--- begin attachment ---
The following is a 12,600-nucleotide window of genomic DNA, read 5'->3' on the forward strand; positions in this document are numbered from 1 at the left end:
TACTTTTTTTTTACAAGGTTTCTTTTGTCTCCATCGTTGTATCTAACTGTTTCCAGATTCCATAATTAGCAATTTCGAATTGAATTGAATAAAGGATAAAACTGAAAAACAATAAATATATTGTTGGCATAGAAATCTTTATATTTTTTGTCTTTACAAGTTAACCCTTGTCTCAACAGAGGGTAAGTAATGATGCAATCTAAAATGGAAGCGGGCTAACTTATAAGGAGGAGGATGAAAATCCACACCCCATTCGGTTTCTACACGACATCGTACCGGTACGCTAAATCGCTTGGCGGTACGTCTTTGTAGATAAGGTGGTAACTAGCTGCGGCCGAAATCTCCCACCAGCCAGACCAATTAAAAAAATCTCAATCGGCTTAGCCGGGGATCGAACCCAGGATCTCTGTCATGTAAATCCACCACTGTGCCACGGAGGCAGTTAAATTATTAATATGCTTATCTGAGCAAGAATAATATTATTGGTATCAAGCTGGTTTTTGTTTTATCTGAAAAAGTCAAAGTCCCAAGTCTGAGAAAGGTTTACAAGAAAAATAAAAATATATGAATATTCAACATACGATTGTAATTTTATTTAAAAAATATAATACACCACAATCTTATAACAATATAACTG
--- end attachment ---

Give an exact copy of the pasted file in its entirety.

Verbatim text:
The following is a 12,600-nucleotide window of genomic DNA, read 5'->3' on the forward strand; positions in this document are numbered from 1 at the left end:
TACTTTTTTTTTACAAGGTTTCTTTTGTCTCCATCGTTGTATCTAACTGTTTCCAGATTCCATAATTAGCAATTTCGAATTGAATTGAATAAAGGATAAAACTGAAAAACAATAAATATATTGTTGGCATAGAAATCTTTATATTTTTTGTCTTTACAAGTTAACCCTTGTCTCAACAGAGGGTAAGTAATGATGCAATCTAAAATGGAAGCGGGCTAACTTATAAGGAGGAGGATGAAAATCCACACCCCATTCGGTTTCTACACGACATCGTACCGGTACGCTAAATCGCTTGGCGGTACGTCTTTGTAGATAAGGTGGTAACTAGCTGCGGCCGAAATCTCCCACCAGCCAGACCAATTAAAAAAATCTCAATCGGCTTAGCCGGGGATCGAACCCAGGATCTCTGTCATGTAAATCCACCACTGTGCCACGGAGGCAGTTAAATTATTAATATGCTTATCTGAGCAAGAATAATATTATTGGTATCAAGCTGGTTTTTGTTTTATCTGAAAAAGTCAAAGTCCCAAGTCTGAGAAAGGTTTACAAGAAAAATAAAAATATATGAATATTCAACATACGATTGTAATTTTATTTAAAAAATATAATACACCACAATCTTATAACAATATAACTG